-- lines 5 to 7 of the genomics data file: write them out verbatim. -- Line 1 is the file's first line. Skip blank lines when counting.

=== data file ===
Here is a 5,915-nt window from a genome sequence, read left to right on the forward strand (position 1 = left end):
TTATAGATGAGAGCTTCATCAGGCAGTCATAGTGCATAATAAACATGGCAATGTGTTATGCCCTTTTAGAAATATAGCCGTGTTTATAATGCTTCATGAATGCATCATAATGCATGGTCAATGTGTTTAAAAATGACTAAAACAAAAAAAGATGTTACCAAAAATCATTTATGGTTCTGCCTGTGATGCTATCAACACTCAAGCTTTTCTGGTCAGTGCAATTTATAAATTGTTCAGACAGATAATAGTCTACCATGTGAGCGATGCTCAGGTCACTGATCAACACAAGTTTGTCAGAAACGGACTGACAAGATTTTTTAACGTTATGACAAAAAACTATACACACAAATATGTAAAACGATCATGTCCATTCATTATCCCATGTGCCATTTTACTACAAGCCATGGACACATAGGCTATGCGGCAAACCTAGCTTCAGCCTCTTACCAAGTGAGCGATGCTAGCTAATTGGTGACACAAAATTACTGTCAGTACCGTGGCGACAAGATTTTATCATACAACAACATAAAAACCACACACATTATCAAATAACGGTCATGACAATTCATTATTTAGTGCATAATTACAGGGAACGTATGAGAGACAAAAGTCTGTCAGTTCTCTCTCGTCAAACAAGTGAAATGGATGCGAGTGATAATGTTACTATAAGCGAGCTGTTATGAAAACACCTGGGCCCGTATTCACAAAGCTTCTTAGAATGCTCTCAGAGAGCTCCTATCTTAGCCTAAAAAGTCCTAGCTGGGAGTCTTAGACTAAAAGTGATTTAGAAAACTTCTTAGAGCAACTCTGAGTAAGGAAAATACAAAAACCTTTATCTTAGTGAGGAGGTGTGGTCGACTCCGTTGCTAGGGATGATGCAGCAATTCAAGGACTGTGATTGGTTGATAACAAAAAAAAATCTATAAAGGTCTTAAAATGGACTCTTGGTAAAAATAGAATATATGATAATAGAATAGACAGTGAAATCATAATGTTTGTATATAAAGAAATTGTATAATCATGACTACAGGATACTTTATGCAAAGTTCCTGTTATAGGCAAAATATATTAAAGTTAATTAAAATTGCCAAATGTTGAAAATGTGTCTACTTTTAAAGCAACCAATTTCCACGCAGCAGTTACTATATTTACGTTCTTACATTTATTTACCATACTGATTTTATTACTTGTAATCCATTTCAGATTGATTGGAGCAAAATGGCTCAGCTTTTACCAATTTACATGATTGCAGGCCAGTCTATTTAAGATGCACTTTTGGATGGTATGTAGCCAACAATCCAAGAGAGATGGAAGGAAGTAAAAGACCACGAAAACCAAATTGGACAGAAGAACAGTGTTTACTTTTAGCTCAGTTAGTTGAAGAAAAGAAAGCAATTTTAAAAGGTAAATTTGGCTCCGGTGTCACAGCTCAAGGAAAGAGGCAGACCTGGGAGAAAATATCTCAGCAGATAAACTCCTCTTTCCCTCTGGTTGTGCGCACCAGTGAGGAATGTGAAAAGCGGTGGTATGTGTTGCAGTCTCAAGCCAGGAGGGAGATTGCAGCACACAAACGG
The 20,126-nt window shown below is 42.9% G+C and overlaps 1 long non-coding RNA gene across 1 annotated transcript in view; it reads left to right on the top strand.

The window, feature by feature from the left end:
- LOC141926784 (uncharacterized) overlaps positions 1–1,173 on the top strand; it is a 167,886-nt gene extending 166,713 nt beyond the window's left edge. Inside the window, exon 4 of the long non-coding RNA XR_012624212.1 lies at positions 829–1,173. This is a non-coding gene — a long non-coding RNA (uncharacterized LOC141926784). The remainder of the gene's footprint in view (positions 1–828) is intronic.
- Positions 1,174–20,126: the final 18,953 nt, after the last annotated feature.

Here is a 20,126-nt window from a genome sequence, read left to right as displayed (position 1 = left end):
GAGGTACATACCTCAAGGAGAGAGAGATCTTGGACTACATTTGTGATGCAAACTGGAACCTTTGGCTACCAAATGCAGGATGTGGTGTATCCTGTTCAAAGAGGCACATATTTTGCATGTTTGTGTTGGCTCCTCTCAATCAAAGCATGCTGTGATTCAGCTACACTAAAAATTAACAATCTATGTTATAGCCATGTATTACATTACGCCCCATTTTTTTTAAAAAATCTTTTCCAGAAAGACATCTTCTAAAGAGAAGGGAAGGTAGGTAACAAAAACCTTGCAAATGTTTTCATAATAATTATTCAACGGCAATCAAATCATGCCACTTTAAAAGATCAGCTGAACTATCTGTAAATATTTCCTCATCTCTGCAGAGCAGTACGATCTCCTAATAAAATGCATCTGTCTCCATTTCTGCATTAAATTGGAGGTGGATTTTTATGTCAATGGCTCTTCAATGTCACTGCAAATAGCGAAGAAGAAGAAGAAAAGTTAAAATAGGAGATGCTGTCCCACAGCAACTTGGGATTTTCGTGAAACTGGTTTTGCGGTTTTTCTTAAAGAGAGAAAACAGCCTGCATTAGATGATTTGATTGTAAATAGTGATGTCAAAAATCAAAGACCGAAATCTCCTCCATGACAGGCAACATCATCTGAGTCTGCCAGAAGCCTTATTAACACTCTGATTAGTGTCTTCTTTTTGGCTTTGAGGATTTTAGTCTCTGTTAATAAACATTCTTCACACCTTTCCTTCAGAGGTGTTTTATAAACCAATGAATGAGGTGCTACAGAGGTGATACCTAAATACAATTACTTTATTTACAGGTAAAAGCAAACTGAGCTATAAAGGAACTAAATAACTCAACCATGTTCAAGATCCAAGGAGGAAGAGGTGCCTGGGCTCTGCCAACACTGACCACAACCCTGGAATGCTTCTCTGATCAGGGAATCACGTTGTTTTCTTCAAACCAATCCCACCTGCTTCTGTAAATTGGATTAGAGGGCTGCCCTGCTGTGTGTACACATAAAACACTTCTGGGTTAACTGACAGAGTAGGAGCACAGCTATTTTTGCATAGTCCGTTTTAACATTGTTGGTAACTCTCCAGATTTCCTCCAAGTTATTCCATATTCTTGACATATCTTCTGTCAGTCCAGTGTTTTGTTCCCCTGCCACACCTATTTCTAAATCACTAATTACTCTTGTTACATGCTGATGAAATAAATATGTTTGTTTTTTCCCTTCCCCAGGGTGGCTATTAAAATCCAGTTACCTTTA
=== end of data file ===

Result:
- LOC141926784 (uncharacterized) overlaps positions 1–1,173 on the top strand; it is a 167,886-nt gene extending 166,713 nt beyond the window's left edge. Inside the window, exon 4 of the long non-coding RNA XR_012624212.1 lies at positions 829–1,173. This is a non-coding gene — a long non-coding RNA (uncharacterized LOC141926784). The remainder of the gene's footprint in view (positions 1–828) is intronic.
- Positions 1,174–20,126: the final 18,953 nt, after the last annotated feature.

Here is a 20,126-nt window from a genome sequence, read left to right as displayed (position 1 = left end):